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Queens elected officials and community activists are demanding that Mayor Michael Bloomberg take better measures to prevent flooding along Utopia Parkway in Fresh Meadows.
“We’re all here because we’re angry and upset at the Bloomberg administration for doing nothing about the flooding on Utopia Parkway,” Councilmember James Gennaro said in front of the Utopia Jewish Center, which was damaged by recent flooding. “We had a situation last week where cars were literally floating down the street.”
Fresh Meadows was one of the worst hit areas by the June 14 storm that also ripped branches from trees in many other Queens neighborhoods. Fresh Meadows gets flooded so badly that following an August 2007 storm the Federal Emergency Management Agency (FEMA) declared the area a disaster zone, the officials said.
The politicians, including Senator Toby Stavisky and Assemblymembers Rory Lancman and Mark Weprin, added that all the mayor has done is visit the area for a photo opportunity in which he handed out “what to do in a flood” pamphlets.
“They should have printed it on sponges so people can mop up the water,” Gennaro said about the pamphlets. “This mayor is the most out of touch mayor to govern New York City, ever, ever, ever.”
Half a million dollars has been allocated to study the problem, but the process will not go into effect until next year, the officials said. Bloomberg also took money from the sewers fund and is using it for other purposes, they claim.
“Sadly, the mayor has not done his part in solving this problem for Queens,” Lancman said. “We’ve seen how energetic he is when it comes to congestion pricing and the Olympics,” he said, continuing by saying that the mayor should be just as active in making sure “Queens doesn’t resemble a third world country when it rains.”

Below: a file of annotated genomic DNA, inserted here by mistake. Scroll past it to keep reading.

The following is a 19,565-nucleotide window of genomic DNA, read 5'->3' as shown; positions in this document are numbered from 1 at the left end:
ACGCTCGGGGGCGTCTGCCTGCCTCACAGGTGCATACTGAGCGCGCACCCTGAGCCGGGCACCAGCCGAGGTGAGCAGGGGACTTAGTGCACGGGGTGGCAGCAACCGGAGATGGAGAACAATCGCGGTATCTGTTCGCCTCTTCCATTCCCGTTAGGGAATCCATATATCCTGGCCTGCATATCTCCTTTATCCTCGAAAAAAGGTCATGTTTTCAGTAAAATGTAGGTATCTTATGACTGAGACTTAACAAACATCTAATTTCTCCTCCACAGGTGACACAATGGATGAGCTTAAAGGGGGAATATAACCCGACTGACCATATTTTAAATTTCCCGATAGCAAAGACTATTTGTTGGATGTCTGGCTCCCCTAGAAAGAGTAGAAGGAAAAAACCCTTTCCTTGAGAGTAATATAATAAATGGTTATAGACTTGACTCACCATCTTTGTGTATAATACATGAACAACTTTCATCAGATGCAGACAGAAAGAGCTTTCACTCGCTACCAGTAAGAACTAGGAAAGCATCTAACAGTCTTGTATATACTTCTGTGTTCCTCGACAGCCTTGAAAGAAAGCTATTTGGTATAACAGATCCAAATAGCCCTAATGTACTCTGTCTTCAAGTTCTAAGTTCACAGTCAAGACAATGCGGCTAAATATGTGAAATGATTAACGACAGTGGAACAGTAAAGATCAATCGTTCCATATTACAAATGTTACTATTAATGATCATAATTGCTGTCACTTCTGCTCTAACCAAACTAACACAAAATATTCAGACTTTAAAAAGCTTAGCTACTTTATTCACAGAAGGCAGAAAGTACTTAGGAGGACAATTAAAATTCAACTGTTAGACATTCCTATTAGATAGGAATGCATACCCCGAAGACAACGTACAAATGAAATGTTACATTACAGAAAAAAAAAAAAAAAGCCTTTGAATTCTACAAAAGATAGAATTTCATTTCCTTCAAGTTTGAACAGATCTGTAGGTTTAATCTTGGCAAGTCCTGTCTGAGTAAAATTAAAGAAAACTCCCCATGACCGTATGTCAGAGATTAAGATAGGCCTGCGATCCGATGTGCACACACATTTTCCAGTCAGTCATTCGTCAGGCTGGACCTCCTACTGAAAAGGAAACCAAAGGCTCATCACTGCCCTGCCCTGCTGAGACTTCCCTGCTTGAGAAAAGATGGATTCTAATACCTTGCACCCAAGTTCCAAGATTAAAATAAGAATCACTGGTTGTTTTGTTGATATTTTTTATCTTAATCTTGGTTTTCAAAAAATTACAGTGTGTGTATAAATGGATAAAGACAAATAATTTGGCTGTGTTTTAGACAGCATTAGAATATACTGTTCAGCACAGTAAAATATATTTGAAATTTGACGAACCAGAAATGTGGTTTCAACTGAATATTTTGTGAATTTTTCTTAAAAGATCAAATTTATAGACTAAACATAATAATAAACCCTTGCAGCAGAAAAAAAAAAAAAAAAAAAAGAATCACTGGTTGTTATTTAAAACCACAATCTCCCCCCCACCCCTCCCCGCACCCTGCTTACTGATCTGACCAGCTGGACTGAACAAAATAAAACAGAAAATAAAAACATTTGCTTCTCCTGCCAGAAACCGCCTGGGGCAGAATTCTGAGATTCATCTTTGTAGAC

The city’s Department of Environmental Protection (DEP) has been looking into the problem, a spokesperson said. “The city understands the impact to residents that severe weather such as the rains we experienced on June 14 cause,” Angel Roman said. “In fact, after last summer’s severe storms, the mayor convened the Flood Mitigation Task Force — to enhance our response to the risk of flooding.
“DEP, as part of the task force, continues to gather and examine data from the extreme rain event on that Saturday night,” he continued. “Preliminarily, we know that the rate of precipitation — which was measured at 2.5 inches in a half hour — was in excess of the capacity of the sewer system.”
Roman explained that, “Sewers generally can handle 1.5 inches an hour. There may have also been other contributing factors, which we are investigating in trying to determine the exact cause. This area has been identified to undergo a sewer flow-monitoring study. Data on the cause and from the study will inform possible next steps we will take.”
Floods have already taken their toll on the neighborhood. Cars, basements and the ballroom of the Utopia Jewish Center were all damaged by the storm. Jay Goldberg, Vice Chairman of the Jewish Center, called the damage to the temple the “single largest monetary loss in the area.”
All the Jewish Center’s lower floor carpeting had to be removed; the dance floor is warped and the bottoms of the walls have to be replaced. Goldberg estimates the damage to be between $40,000 and $50,000.
“It’s just disheartening,” he said. “But we do have a certain faith that everything will be resolved.”
The April 2008 Stormwater Mitigation Study Area Report lists the 10 most prone sites in New York City to flooding, all of which are located in Queens. It includes Utopia Parkway. No additional catch basins and trees are necessary, according to the report. The Flood Mitigation Taskforce’s only recommendation is to “improve curb reveal on Utopia Parkway between 64th Street and 74th Street,” which they plan to consider in 2013.
“These homeowners deserve the decency to live like they’re living in the greatest city in the world,” Werpin said. “How can they want to stay when they don’t have these basic services? It needs to be fixed once and for all.”


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